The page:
Avoiding Orthorexia: How to Not Get Obsessed with Nutrition and Fitness

We all want to look and feel our best. But it takes planning to implement a healthy, Paleo lifestyle –  setting aside time to plan the menu for the coming week, writing the grocery list accordingly, scheduling time for your cooking sessions, and making sure you carve out time for regular activity are all equally important components. But when does your meticulous planning cross the line into obsession? What’s the balance between having a healthy approach to eating properly and exercising versus crossing the boundary into being obsessed?


A few years back, I first learned the term orthorexia, a medical condition in which the sufferer systematically avoids specific foods in the belief that they are harmful. The manner in which I learned about it was rather unpleasant; someone commented on my blog to suggest that, in their opinion, the reason most people choose to follow a Paleo diet is because they’re actually suffering from orthorexia. While I’m sure there are some who fit this bill, to assume that that the majority of the Paleo population falls into this category is a big problem. It was as if this person were saying that someone, like me, should keep eating foods containing gluten despite feeling physically awful after consumption because it’s only my perception that they’re doing harm? I found it doubly offensive as it seems to lessen the severity of legitimate eating disorders such as anorexia or bulimia, which truly can be life threatening. 


However, this isn’t to say that all of us, regardless of what type of eating and exercise regime we opt to follow, don’t run the risk of becoming hypersensitive. It may start out innocently enough – after seeing great results by taking the first steps toward becoming Paleo, it’s easy to see why we all continue this lifestyle.  We feel healthier and more energetic and those extra pounds are slipping away! But if you do find yourself in a place where what started out as a healthy eating regime ends up diverting down a path where you’re cutting out foods that are actually healthy, you need to rethink your approach.


Use the following checklist to make sure you’re keeping on an emotionally healthy path to match that which you’re trying to create for your body.


Remember that one of the beautiful things about a Paleo diet is that we eat well! Good fat, rich proteins, and copious amounts of veggies equal satiety, great energy, and focus all day long.  If you’re flagging at 11 AM and dreaming of a sugary muffin and a third coffee, look back and see if what you ate for breakfast was truly worthy of being the most important meal of the day.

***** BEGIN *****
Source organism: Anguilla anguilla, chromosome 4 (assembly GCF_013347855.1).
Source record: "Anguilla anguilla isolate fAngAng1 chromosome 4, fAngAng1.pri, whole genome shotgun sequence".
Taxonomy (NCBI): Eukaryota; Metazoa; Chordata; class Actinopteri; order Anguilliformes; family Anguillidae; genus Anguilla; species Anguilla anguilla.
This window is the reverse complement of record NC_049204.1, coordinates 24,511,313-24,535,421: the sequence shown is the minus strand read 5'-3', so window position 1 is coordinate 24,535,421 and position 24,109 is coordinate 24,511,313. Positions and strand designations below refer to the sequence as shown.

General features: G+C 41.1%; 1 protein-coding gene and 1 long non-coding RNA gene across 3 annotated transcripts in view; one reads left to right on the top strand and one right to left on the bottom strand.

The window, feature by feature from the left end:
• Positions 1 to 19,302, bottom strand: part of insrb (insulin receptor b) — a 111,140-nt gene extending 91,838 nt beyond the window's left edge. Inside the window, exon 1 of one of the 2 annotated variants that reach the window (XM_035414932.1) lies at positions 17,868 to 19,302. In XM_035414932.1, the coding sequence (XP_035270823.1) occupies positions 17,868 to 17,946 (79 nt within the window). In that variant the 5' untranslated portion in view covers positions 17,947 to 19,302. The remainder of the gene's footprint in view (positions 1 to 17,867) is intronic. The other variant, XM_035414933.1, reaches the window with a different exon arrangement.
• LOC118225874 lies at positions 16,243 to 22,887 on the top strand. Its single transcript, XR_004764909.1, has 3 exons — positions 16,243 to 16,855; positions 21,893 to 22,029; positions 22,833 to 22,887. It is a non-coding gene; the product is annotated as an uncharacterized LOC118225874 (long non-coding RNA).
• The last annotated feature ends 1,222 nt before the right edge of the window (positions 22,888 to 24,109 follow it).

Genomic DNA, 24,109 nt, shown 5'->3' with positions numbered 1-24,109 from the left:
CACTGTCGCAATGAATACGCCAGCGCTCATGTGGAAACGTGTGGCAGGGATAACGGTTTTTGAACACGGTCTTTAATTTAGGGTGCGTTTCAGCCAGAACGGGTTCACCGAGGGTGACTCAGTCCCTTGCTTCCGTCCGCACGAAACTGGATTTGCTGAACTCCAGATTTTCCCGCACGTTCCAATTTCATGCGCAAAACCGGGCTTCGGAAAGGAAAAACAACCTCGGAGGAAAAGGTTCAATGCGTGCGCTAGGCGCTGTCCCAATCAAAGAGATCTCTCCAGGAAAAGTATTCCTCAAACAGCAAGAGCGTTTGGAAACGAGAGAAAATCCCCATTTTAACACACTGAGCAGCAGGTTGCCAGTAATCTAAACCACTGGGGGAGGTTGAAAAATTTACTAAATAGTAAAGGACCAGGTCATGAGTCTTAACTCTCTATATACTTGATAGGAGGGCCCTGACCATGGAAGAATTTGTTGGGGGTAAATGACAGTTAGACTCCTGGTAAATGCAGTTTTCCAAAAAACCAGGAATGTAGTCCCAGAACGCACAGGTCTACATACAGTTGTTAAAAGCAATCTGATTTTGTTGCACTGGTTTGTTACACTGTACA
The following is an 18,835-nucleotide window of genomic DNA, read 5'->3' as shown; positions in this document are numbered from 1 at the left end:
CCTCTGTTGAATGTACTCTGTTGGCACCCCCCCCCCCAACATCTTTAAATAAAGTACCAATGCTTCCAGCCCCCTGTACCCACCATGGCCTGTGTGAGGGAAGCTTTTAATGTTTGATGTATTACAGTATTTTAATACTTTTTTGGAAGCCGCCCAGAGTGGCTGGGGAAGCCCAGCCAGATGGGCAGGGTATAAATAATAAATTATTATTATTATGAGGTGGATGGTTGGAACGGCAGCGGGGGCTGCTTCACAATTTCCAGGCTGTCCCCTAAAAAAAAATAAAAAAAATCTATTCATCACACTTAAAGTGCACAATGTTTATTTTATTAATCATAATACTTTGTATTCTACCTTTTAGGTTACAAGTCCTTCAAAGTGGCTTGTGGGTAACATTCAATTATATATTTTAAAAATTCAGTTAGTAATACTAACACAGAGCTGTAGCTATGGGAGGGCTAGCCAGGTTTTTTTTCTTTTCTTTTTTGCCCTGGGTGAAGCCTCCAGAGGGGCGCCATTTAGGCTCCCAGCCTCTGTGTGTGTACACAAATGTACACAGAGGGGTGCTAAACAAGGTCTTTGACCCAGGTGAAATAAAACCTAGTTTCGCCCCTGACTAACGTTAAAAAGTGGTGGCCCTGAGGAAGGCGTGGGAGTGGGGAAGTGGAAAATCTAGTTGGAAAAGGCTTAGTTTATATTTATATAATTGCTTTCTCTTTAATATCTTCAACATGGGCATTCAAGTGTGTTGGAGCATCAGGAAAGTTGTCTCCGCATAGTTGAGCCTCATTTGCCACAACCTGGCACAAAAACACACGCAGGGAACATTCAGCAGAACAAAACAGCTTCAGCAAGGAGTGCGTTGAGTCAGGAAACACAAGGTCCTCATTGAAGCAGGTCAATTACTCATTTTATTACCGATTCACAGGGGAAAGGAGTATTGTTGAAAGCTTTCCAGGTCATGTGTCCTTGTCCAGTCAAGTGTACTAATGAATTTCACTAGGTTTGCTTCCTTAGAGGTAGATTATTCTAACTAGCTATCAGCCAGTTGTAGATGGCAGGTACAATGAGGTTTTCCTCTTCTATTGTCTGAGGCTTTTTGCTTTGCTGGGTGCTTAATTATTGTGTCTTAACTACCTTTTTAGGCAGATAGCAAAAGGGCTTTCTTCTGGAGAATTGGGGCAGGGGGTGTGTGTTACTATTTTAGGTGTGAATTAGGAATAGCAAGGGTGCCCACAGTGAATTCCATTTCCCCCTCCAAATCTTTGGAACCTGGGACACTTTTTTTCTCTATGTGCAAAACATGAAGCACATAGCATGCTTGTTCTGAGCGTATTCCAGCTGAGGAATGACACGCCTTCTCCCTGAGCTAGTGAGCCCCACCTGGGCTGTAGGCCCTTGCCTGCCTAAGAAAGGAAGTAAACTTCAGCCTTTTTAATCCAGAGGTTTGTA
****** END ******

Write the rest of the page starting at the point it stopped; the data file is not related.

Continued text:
If your reasons for starting a Paleo diet regime include losing those fifty pounds you’ve put on over the last ten years, don’t set yourself up for failure by deciding you need to lose the weight in time for your reunion next month. Better to lose five pounds and keep them off while feeling great instead of losing twenty on a crash diet that leaves you feeling drained, lackluster, and grumpy after starving for weeks.



With a playful approach, rather than a punitive one, it’s much easier to stay lighthearted and positively engaged.   Allow yourself to laugh when you’re at your first Pilates class and you find yourself positioned backwards on the reformer!  You’re just learning and you deserve a break as you develop a new skillset.



While food is certainly more than just about fueling the body, it’s a multi-sensory experience; there are many other means to provide impetus to stay on course instead of deferring to a comfort food that leaves you feeling anything but comfortable! Pick something special that has nothing to do with food to give yourself after you hit the yoga studio four times or learn how to prepare a delicious Paleo meal of Italian Chicken under a Brick served over sautéed rapini instead of pasta.



If your body tells you that you need more sleep, and your throat is scratchy and you have a headache, don’t muscle through that 6 A.M. spin class.  If you’re inclined to do so, that in and of itself is a sign that you’re running the risk of going into a dark territory. Any time you find yourself heading this way, pay close attention and look into it before it becomes a habit to disregard the signs your body is providing for you.


One good reality check is to ask yourself if you’re treating yourself with kindness and love, the way you might treat a dear friend or family member.  Would you tell them the things you’re thinking towards yourself? If so, chances are you’re on a good path. If not, stop and think and consider your approach; it may be time to tone down, tune in, and regroup in order to create a healthier relationship with you, your body, and nourishing yourself.


The sooner you put a potential problem in check, the better!